SELC, Appalachian Mountain Advocates ask court to halt pipeline construction

Old growth forest like this section in George Washington National Forest is one of the many resources in the path of the Atlantic Coast Pipeline. (© Jim Waite)

Today SELC and Appalachian Mountain Advocates, on behalf of their clients, asked the Fourth Circuit Court of Appeals in Richmond to halt construction of the Atlantic Coast Pipeline until the court decides whether the Federal Energy Regulatory Commission’s permit is valid.

“We know this pipeline is unneeded by customers along its path. If construction is allowed to go forward and the court later decides this permit is invalid, it will be impossible to undo the damage to mountain ridges, mature forests, and sensitive rivers and streams,” said Senior Attorney Greg Buppert. “The damage will be done.”

SELC recently filed a petition to challenge FERC’s decision to permit the Atlantic Coast Pipeline with the Fourth Circuit Court of Appeals on behalf of the Cowpasture River Preservation Association, Friends of Buckingham, Highlanders for Responsible Development, Shenandoah Valley Battlefields Foundation, Shenandoah Valley Network, Virginia Wilderness Committee, and Winyah Rivers Foundation.

The challenge to the permit is based on the lack of evidence demonstrating the pipeline is needed in Virginia or North Carolina, as well as data and analysis showing the region already has sufficient pipeline capacity to meet future needs.

This filing comes as the cost of the pipeline has ballooned to $6.5 billion and when there are growing questions about Dominion’s plans for the natural gas as it eyes South Carolina for a possible expansion of the pipeline.

William Limpert and his wife stand next to one of several old growth maples on their Bath County, Virginia property. This tree is slated to be cut down during construction of the Atlantic Coast Pipeline.

The 600-mile long pipeline, originally proposed to start in West Virginia and cut through Virginia and end in North Carolina, has drawn immense opposition from citizens in all three states. In many cases the pipeline will cut through the land of citizens who are not even served by Duke or Dominion, like those living in Virginia’s Buckingham County.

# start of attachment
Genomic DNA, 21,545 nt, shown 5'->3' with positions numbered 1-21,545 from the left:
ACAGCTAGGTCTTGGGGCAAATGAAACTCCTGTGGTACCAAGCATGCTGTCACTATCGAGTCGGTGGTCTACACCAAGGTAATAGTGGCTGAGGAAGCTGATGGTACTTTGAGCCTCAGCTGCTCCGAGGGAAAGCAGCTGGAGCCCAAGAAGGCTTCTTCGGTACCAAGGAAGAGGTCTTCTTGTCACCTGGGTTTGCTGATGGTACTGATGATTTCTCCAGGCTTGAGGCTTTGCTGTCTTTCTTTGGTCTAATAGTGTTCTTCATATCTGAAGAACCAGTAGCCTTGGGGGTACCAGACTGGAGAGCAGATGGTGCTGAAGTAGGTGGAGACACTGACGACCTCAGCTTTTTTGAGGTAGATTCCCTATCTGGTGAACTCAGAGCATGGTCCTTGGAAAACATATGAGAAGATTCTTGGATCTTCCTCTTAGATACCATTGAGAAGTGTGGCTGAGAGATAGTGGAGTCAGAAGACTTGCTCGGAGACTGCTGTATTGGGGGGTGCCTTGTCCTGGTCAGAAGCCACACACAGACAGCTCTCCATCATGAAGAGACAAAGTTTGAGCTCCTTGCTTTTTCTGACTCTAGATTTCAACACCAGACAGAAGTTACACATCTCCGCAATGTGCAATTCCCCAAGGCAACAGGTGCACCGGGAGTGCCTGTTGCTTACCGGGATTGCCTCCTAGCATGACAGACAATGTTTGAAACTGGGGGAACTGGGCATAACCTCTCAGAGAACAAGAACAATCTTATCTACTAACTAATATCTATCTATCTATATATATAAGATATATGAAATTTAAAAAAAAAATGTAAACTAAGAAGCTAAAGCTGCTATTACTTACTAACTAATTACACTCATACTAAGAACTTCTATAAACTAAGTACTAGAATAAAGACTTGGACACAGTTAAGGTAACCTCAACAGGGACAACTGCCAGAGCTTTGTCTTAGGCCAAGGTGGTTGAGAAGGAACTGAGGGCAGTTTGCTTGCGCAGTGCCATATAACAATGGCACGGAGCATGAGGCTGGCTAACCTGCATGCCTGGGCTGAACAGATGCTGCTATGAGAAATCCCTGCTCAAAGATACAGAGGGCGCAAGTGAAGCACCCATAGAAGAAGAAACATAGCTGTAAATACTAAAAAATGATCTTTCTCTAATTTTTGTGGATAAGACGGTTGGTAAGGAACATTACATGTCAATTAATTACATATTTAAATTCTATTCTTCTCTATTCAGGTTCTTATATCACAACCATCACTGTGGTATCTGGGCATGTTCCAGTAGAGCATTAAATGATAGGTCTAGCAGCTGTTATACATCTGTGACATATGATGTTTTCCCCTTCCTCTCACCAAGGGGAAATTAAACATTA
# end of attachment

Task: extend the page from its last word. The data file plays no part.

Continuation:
"The ACP pipeline route disproportionately threatens African American, rural Appalachian, and Native American communities with toxic air emissions and pipeline leaks that could pose grave health and safety risks," said Friends of Buckingham's Lakshmi Fjord. "Our communities are paying this heavy price and yet none of us will benefit from any of this fracked gas."

The construction of this pipeline will mean hundreds of rivers and streams in West Virginia, Virginia, and North Carolina will be blasted and bulldozed, as well as numerous mountain ridges. William Limpert is a property owner in the path of the Atlantic Coast Pipeline in Virginia and one of several property owners who submitted legal documents in support of SELC’s filling. In his declaration, Limpert said:

Construction of the Atlantic Coast Pipeline will destroy 8 acres of mature forest on my property - including trees that are hundreds of years old - blast and flatten a steep mountain ridge, and permanently ruin the views and unspoiled tranquility of this special place. The pipeline will be built up the center of a steep ridge the runs up to the crest of Jack Mountain. We refer to this ridge as ‘Miracle Ridge’ because of the spiritual feeling you get walking under the big trees there. Dominion will blast and flatten Miracle Ridge, dropping the ridgeline by as much as 20 or 30 feet to create the workspace for pipeline construction.”

Today the U.S. Forest Service and FERC gave pipeline developers the right to begin cutting down trees in the George Washington National Forest. If the court grants SELC’s request to stay the project, developers will be required to stop all work, including tree cutting, in George Washington National Forest and other federal properties.

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